I've recently installed a plugin called vim-troll-stopper.

Some unicode characters are drawn exactly the same but have different meanings. I think they are called homoglyphs.
Some programmers may use this to troll people using their code, by replacing for example the semicolon (; unicode 003b) with a greek question mark (; unicode 037e).

The purpose of the plugin is to warn you by highlighting all suspicious characters in red, and by replacing them with their legitimate counterparts if you type the command :TrollStop.

However I've noticed that the more I switch between buffers, the more the plugin causes lag.

Here's how to reproduce the lag :

  1. Install the plugin ; if you use Vundle as a plugin manager, it simply means adding the line Plugin 'vim-utils/vim-troll-stopper' inside your vimrc, writing and sourcing it, then typing the command :PluginInstall.

  2. open 2 files foo and bar : vim foo bar

  3. write some text inside foo : here's some text
  4. copy and paste the line a lot : yy99p
  5. switch to buffer bar : :b2
  6. write some text inside bar : more text
  7. copy and paste the line a lot : yy99p
  8. Now, switch back and forth a lot between the two buffers with the default mapping <C-^>, and look at the cpu load.

When I do this on my system, vim usually doesn't use more than 2% of the cpu and the movements inside the files (hjkl) remain quick.
However, with the plugin enabled, switching a lot between buffers causes vim to use between 25% and 30% of the cpu, and then the movements inside the files are very slow.

I don't know a lot about vimscript, but I noticed that the problem is not binary : vim is not quick then suddenly completely slow.
The more I switch buffers, the more it is slow.
So I supposed that something was happening every time I entered a buffer.

I looked at the code, and noticed this line :

autocmd BufEnter * call <SID>HighlighTrolling()

This command causes vim to call the HighlighTrolling() function whenever you enter a buffer. I suppose the function highlights the suspicious characters in red.

In the 14th chapter of Learn Vimscript the Hard Way, the author says that if you create an autocommand and define it twice, even though the autocommand is the same, it will be executed twice :

When you create an autocommand like this Vim has no way of knowing if you want it to replace an existing one. In our case, Vim created two separate autocommands that each happen to do the same thing.

He also says that the solution is to wrap the autocommand inside an autocommand group and clear the group :

Vim has a solution to the problem. The first step is to group related autocommands into named groups.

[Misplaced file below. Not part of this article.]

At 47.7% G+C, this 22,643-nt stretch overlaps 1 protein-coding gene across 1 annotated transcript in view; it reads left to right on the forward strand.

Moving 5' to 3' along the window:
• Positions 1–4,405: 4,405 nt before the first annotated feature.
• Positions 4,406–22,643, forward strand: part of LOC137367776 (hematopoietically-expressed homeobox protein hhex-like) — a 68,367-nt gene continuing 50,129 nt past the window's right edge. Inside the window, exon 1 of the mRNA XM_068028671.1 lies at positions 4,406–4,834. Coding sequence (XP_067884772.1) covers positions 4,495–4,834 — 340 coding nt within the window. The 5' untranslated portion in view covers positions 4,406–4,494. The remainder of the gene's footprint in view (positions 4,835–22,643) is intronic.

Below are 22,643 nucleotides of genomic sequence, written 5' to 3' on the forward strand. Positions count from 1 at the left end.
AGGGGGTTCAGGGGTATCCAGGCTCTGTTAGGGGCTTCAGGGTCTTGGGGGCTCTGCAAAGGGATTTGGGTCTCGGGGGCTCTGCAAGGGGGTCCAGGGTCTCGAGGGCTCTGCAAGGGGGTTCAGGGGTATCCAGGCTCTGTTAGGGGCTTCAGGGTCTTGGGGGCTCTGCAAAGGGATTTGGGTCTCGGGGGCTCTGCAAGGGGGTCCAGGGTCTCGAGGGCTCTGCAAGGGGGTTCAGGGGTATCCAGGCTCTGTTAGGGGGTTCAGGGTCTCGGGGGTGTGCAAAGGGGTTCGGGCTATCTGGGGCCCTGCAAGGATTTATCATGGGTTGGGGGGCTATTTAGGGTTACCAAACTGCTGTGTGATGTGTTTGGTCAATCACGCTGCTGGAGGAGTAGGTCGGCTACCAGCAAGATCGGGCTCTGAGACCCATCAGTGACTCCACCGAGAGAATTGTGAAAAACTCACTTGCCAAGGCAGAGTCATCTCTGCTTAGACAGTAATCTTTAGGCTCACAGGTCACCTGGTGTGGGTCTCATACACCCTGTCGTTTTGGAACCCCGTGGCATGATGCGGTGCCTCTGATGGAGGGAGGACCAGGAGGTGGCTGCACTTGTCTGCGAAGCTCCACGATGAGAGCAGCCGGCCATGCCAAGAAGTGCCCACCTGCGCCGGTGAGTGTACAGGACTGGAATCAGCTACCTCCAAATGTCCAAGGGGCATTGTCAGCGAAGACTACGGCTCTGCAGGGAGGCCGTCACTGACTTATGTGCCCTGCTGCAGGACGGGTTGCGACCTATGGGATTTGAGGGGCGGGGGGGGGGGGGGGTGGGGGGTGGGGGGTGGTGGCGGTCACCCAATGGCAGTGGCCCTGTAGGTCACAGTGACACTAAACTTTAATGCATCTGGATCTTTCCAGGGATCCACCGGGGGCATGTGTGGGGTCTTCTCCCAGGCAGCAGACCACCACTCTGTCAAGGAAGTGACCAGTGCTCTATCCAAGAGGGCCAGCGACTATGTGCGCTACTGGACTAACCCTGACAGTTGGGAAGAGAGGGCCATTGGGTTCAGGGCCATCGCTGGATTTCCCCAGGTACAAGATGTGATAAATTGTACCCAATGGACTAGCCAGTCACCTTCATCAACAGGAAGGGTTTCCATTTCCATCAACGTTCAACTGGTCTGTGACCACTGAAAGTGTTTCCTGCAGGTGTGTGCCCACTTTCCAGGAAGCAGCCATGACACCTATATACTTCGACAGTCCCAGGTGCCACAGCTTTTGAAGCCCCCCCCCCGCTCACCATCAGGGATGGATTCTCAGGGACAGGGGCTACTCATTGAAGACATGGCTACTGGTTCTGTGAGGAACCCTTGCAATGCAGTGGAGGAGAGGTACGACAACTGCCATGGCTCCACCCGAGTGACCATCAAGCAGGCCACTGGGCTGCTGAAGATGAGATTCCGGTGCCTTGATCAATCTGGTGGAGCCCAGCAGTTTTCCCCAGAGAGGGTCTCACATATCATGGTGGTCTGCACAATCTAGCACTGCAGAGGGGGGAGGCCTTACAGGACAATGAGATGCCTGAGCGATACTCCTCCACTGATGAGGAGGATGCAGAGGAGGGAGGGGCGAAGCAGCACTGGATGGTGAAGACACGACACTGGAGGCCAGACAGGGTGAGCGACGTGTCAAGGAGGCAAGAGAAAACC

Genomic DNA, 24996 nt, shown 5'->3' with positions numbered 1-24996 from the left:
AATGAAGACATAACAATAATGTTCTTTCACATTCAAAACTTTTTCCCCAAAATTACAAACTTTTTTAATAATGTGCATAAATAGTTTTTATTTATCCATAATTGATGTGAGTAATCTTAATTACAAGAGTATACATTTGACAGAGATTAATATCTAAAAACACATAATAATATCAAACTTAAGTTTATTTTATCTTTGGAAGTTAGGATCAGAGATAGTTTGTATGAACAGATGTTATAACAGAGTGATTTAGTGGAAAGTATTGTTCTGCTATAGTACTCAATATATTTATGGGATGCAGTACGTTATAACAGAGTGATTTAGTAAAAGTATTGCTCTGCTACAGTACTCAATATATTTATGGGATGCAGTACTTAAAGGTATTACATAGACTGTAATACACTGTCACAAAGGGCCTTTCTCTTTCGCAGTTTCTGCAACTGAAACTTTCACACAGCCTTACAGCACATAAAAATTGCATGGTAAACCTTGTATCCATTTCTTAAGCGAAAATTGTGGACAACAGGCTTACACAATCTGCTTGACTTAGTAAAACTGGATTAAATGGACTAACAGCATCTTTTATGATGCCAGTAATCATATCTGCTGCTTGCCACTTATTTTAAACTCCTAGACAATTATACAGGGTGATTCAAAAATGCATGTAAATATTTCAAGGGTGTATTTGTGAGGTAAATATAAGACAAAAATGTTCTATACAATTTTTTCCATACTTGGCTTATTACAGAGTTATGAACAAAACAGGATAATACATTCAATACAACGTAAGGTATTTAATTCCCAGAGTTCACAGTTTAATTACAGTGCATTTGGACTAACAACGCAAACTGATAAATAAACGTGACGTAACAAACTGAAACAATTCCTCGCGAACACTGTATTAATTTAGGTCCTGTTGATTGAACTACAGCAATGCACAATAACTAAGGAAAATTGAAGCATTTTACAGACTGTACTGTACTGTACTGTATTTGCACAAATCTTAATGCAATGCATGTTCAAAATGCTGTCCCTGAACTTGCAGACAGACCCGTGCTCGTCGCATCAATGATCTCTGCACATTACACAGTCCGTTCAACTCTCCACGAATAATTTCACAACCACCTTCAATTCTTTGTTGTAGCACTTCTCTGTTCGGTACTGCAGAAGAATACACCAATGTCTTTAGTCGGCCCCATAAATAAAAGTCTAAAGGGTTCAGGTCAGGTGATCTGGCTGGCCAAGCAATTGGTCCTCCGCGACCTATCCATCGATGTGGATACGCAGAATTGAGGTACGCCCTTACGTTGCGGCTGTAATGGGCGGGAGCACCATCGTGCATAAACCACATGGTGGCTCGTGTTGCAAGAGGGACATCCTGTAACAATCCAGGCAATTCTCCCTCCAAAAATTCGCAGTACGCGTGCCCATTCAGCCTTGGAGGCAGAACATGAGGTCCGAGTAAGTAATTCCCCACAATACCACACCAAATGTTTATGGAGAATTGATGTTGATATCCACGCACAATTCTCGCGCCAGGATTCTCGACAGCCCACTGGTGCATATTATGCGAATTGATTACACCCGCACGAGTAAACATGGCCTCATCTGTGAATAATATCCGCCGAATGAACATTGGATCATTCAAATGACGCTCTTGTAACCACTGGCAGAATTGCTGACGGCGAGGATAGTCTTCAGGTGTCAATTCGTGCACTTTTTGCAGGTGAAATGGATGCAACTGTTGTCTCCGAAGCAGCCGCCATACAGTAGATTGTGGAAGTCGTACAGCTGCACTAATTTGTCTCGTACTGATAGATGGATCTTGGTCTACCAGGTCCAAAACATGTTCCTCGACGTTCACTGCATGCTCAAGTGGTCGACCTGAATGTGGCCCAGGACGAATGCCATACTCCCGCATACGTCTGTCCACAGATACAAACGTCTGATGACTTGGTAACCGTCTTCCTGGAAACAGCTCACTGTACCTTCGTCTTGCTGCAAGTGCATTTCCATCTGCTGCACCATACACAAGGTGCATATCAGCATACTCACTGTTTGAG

If you want to clear a group you can use autocmd! inside the group.

Now, going back to the plugin lag, I thought this could explain it. I tried fixing the code like this :

augroup highlight
    autocmd BufEnter * call <SID>HighlighTrolling()
augroup END

Unfortunately, it didn't solve the lag issue. So I tried to simply change the event that triggers the autocommand from BufEnter to BufRead,BufNewFile :

autocmd BufRead,BufNewFile * call <SID>HighlighTrolling()

It worked, the lag is now gone.

However, out of curiosity, I would like to know 3 things :

  1. Why is the plugin causing lag ? Is it because it duplicates an autocommand every time I enter a buffer ? If so, is there a way to see those duplicates autocommands ? I typed :com and didn't see them.
  2. In the context of this plugin, what do you think would be the best event to trigger the autocommand that highlights the suspicious characters ?
  3. More generally, how would you modify the plugin so that it doesn't cause lag anymore ?

1 Answer 1


vim-troll-stopper author here. First of all thank you for identifying the problem and contributing a solution.

After further investigating and testing the approach with BufRead,BufNewFile proposed by @Sato above I must say that's unfortunately not the solution. There are 2 scenarios where this doesn't work (this comes down to situations where the above auto commands are not triggered):

  1. start vim with no arguments (eg $ vim in the command line). At this moment neither BufRead nor BufNewFile auto commands are triggered.
    If you now enter insert mode and copy-paste these troll characters !!ǃ︕﹗ they will not be highlighted by the plugin.

  2. open an existing file with vim (eg $ vim foo.txt) and copy-paste these troll characters in the buffer: !!ǃ︕﹗. The chars will be properly highlighted.
    Now invoke :split command (BufRead,BufNewFile will not trigger!). Troll characters in new vim window will not be highlighted.

Also, even though we try to prevent unnecessary matchadd()s with BufRead,BufNewFile they will still pile up. This can be checked with :echo getmatches() after opening a couple files.

The core to figuring this out is to understand that matchadd() works with vim's windows not buffers. As :h matchadd() at the beginning states:

Defines a pattern to be highlighted in the current window

This is really counter intuitive and what made this hard to get right. I see another popular plugin author had a lot of issues because of this.

After a lot of experimenting, I found this to be working:

  • use BufEnter,WinEnter auto-commands
  • limit invoking matchadd() command to only once per vim window by using guard variables:

    if !exists('w:guard_var')
      call matchadd(...)
      let w:guard_var = 1

"Troll" characters are now highlighted in all scenarios. Also, if you check window matches with :echo getmatches() at any point while using vim, there will be only one TrollStopper group.

  • Sure, I removed my answer. Now, if only your plugin wouldn't bail out if encoding is not utf8... :) Commented Nov 3, 2015 at 5:20

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